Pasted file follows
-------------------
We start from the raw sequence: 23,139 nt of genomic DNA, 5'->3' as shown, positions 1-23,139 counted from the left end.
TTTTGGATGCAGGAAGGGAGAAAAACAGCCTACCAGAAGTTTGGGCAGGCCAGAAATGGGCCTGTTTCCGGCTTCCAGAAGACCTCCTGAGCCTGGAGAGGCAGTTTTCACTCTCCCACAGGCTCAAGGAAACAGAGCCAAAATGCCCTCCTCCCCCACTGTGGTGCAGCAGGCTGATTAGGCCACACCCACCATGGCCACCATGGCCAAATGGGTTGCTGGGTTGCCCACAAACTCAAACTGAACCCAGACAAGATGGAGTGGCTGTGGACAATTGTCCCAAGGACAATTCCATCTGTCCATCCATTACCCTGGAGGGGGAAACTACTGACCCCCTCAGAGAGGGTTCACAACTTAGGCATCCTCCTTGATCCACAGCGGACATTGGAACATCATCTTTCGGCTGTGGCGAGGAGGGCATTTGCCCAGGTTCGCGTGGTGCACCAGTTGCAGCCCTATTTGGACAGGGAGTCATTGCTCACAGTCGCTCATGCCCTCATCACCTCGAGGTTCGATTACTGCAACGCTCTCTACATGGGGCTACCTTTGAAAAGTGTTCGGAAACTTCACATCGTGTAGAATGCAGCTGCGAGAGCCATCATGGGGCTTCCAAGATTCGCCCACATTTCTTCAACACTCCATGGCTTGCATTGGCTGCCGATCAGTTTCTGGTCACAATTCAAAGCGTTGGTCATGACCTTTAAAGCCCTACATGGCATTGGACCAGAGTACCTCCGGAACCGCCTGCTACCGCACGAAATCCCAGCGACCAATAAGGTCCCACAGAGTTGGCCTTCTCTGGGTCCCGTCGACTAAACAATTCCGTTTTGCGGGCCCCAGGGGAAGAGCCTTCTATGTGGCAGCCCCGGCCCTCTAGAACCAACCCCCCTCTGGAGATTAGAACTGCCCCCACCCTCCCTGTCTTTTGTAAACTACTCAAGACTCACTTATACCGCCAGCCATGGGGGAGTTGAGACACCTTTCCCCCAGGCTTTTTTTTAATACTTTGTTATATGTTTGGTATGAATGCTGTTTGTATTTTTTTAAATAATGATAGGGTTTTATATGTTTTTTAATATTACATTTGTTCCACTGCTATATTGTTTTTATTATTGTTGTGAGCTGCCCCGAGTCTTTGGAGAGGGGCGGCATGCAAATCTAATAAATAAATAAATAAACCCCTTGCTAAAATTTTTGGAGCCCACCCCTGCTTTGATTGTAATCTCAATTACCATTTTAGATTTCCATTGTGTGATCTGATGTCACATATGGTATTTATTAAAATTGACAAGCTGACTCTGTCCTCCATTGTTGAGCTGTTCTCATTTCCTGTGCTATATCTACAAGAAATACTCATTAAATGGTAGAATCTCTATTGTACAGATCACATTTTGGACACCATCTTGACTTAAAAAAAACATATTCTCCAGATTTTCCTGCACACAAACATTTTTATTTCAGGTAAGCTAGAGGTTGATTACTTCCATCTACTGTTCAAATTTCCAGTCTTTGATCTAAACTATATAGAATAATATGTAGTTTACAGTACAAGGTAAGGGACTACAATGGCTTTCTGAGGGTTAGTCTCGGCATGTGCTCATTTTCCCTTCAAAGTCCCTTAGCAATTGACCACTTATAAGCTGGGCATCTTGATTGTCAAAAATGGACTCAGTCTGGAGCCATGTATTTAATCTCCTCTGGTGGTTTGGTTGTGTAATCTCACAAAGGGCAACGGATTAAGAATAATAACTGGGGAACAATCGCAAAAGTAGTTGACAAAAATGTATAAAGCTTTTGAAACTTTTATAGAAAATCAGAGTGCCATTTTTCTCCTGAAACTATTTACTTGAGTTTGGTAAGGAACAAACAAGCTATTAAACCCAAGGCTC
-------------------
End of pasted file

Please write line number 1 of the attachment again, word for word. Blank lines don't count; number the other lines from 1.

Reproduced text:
We start from the raw sequence: 23,139 nt of genomic DNA, 5'->3' as shown, positions 1-23,139 counted from the left end.